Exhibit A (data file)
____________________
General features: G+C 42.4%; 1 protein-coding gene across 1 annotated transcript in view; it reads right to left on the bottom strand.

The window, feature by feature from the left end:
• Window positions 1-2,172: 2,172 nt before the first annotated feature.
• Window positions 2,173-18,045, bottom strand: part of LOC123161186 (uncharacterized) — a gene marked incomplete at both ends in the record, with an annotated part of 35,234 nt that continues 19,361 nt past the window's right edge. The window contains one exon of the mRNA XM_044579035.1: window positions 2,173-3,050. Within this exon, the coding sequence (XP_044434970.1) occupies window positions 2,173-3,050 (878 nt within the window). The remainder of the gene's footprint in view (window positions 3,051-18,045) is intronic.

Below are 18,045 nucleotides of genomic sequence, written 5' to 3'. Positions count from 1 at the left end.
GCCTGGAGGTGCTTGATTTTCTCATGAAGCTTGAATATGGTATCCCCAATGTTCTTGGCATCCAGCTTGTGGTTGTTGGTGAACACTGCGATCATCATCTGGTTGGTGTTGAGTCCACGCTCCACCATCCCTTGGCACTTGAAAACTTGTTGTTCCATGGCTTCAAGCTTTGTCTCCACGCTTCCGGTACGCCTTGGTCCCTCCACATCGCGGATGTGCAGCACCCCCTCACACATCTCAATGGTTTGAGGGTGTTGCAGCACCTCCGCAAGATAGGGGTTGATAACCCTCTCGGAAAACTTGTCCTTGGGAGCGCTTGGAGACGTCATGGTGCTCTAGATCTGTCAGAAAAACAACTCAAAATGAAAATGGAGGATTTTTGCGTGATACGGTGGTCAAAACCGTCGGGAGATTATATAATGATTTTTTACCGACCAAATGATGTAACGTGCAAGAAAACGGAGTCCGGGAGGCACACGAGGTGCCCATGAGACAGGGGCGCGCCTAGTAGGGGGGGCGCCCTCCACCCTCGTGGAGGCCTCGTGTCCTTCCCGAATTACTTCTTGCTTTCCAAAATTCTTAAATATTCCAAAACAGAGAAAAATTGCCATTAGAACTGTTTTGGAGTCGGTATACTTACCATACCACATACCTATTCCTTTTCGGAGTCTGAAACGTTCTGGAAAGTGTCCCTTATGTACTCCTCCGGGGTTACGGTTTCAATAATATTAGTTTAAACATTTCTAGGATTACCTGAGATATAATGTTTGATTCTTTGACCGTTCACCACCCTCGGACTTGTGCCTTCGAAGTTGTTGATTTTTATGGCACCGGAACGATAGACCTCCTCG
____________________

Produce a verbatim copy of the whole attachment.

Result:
General features: G+C 42.4%; 1 protein-coding gene across 1 annotated transcript in view; it reads right to left on the bottom strand.

The window, feature by feature from the left end:
• Window positions 1-2,172: 2,172 nt before the first annotated feature.
• Window positions 2,173-18,045, bottom strand: part of LOC123161186 (uncharacterized) — a gene marked incomplete at both ends in the record, with an annotated part of 35,234 nt that continues 19,361 nt past the window's right edge. The window contains one exon of the mRNA XM_044579035.1: window positions 2,173-3,050. Within this exon, the coding sequence (XP_044434970.1) occupies window positions 2,173-3,050 (878 nt within the window). The remainder of the gene's footprint in view (window positions 3,051-18,045) is intronic.

Below are 18,045 nucleotides of genomic sequence, written 5' to 3'. Positions count from 1 at the left end.
GCCTGGAGGTGCTTGATTTTCTCATGAAGCTTGAATATGGTATCCCCAATGTTCTTGGCATCCAGCTTGTGGTTGTTGGTGAACACTGCGATCATCATCTGGTTGGTGTTGAGTCCACGCTCCACCATCCCTTGGCACTTGAAAACTTGTTGTTCCATGGCTTCAAGCTTTGTCTCCACGCTTCCGGTACGCCTTGGTCCCTCCACATCGCGGATGTGCAGCACCCCCTCACACATCTCAATGGTTTGAGGGTGTTGCAGCACCTCCGCAAGATAGGGGTTGATAACCCTCTCGGAAAACTTGTCCTTGGGAGCGCTTGGAGACGTCATGGTGCTCTAGATCTGTCAGAAAAACAACTCAAAATGAAAATGGAGGATTTTTGCGTGATACGGTGGTCAAAACCGTCGGGAGATTATATAATGATTTTTTACCGACCAAATGATGTAACGTGCAAGAAAACGGAGTCCGGGAGGCACACGAGGTGCCCATGAGACAGGGGCGCGCCTAGTAGGGGGGGCGCCCTCCACCCTCGTGGAGGCCTCGTGTCCTTCCCGAATTACTTCTTGCTTTCCAAAATTCTTAAATATTCCAAAACAGAGAAAAATTGCCATTAGAACTGTTTTGGAGTCGGTATACTTACCATACCACATACCTATTCCTTTTCGGAGTCTGAAACGTTCTGGAAAGTGTCCCTTATGTACTCCTCCGGGGTTACGGTTTCAATAATATTAGTTTAAACATTTCTAGGATTACCTGAGATATAATGTTTGATTCTTTGACCGTTCACCACCCTCGGACTTGTGCCTTCGAAGTTGTTGATTTTTATGGCACCGGAACGATAGACCTCCTCG